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Types of employer

Watch three Cardiff University alumni talking about the benefits of working in an SME.

Discover the different kinds of employer you could encounter in your working life.

Your approach to finding work will be determined by the type of employer you want to work for.

Large companies

These employers are the household names which tend to feature in the Times Top 100 or The Guardian UK 300 listings. They cover nearly all sectors of the economy and the range of jobs and graduate training schemes they offer is huge.

Many students are attracted to working with these organisations and big employers will often run large recruitment campaigns at many universities (including Cardiff University) to attract large numbers of applicants in order to meet their high recruitment targets.

In recent years, the highest number of graduate vacancies offered has been within the large accounting, banking and finance firms.

The benefits of working for a large company include:

  • structured training and development programmes in your early years
  • established career progression within the organisation, subject to performance
  • good starting salary and benefits package
  • opportunities to move within the organisation, across functions and often geographically
  • initial training and experience that other employers will value.

Some recruits find that the level of work they are asked to do in the early years does not quite live up to their expectations. It can also be more difficult to get established and noticed in a larger organisation.

It's also worth noting that large organisations and the values within them can differ greatly. How you fit in can be an important element of how happy and successful you are in that employment.

As a general rule, the bigger organisations will have early closing dates – usually between November and January, but watch out for some of the very early ones such as the Foreign and Commonwealth Office at the end of September – a whole 12 months before the job starts.

Small and medium-sized enterprises

Small and medium-sized enterprises (SMEs) are businesses that employ fewer than 250 people. SMEs tend to be new, growing businesses across a wide range of sectors including IT, media, manufacturing and finance.

Graduates joining an SME will usually have specific skills or technical knowledge that are directly relevant to that business.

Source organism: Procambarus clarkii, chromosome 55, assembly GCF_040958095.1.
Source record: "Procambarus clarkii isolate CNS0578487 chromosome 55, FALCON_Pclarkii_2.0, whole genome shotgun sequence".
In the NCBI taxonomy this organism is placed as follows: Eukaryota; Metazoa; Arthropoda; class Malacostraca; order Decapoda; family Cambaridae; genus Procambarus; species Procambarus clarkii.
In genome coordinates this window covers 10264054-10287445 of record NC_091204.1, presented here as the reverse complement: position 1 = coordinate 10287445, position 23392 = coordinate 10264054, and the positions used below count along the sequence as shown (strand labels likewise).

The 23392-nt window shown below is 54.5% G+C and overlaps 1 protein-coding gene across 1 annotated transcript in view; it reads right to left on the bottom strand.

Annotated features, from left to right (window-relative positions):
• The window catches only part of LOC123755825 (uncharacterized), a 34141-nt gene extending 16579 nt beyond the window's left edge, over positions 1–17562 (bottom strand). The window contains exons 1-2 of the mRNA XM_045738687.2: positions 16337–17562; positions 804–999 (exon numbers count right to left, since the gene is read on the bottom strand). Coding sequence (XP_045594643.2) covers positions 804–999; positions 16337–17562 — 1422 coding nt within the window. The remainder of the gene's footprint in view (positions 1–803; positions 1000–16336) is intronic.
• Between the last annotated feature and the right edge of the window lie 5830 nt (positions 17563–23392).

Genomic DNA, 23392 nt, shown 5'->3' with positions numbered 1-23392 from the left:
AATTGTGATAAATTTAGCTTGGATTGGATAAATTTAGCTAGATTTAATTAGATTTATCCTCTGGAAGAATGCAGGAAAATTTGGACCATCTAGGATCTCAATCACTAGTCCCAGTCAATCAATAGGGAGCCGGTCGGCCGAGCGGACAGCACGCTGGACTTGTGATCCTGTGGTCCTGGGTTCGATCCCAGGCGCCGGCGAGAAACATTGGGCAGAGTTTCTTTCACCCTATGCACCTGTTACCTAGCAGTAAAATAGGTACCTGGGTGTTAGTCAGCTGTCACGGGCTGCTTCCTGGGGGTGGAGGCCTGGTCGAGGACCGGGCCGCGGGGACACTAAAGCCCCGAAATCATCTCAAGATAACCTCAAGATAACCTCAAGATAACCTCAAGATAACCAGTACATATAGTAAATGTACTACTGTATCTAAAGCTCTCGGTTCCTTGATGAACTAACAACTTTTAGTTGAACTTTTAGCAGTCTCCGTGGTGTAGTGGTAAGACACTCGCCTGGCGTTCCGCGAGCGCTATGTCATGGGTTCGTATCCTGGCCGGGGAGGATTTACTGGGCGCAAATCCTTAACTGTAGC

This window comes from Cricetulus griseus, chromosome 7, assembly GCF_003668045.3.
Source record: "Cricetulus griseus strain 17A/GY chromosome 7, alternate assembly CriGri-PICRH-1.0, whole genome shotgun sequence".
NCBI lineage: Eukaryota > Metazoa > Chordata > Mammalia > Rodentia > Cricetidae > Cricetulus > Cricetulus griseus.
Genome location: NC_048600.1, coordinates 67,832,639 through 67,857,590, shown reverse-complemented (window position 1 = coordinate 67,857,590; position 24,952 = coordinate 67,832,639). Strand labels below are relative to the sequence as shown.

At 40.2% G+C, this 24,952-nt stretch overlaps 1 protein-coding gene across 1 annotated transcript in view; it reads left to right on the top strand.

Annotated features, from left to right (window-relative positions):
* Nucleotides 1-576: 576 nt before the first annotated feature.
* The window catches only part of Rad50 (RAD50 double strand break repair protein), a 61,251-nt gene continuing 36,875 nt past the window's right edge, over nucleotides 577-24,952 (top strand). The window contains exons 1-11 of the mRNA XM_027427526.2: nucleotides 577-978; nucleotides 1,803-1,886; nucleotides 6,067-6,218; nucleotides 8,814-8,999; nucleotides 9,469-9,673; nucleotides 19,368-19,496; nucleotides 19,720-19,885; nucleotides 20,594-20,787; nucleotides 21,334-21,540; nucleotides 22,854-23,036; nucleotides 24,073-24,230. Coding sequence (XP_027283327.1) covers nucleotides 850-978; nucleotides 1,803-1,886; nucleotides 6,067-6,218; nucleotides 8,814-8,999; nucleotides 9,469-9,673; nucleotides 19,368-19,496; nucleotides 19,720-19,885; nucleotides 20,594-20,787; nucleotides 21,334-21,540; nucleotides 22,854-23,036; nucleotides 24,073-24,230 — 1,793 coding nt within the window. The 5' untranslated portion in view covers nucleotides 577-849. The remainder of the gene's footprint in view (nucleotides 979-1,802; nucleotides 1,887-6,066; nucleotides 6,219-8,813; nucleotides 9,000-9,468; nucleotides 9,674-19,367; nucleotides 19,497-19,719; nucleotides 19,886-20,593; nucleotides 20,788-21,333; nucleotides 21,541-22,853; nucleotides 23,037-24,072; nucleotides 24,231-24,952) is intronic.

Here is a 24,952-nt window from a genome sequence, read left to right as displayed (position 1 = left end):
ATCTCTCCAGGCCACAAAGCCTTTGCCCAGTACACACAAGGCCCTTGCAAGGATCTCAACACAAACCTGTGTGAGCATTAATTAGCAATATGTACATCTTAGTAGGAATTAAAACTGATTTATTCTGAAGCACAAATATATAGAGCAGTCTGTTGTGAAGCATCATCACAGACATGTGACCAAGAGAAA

Recruitment tends to be through direct job adverts or through speculative approaches and you are less likely to see the words graduate training scheme attached to these vacancies. Few SMEs have the resource to recruit actively on campus in the way that large firms do.

Look beyond the label.  A job for a graduate with good training and the opportunity for advancement can be every bit as good as the one labelled graduate training scheme.

The benefits of working for a small or medium-sized companies include:

  • real hands-on experience with accountability from the start
  • your experience is not necessarily limited to one business function
  • less hierarchical so more potential for contact with senior managers
  • salaries, while not so high at the outset, can rise rapidly as you become established.

SMEs will not have as extensive a recruitment exercise nationally, and may visit very few universities. They may not appear in directories, but they will still advertise their vacancies.

You are more likely to find these on the company website, a range of recruitment websites or advertised in professional journals or through recruitment consultants.

Find out more about searching for jobs.

Social enterprises

Social enterprise is a growing business model in the UK. A social enterprise is an ordinary business where the profits are reinvested into the community or into charitable causes, or where the employees are targeted groups of workers from deprived areas or disadvantaged groups.

Social enterprises are not charities. The business is run for profit and does not depend on money from donors or government.

Examples of well known social enterprise businesses include:

Contact us

For advice on employers, please get in touch:

Careers and Employability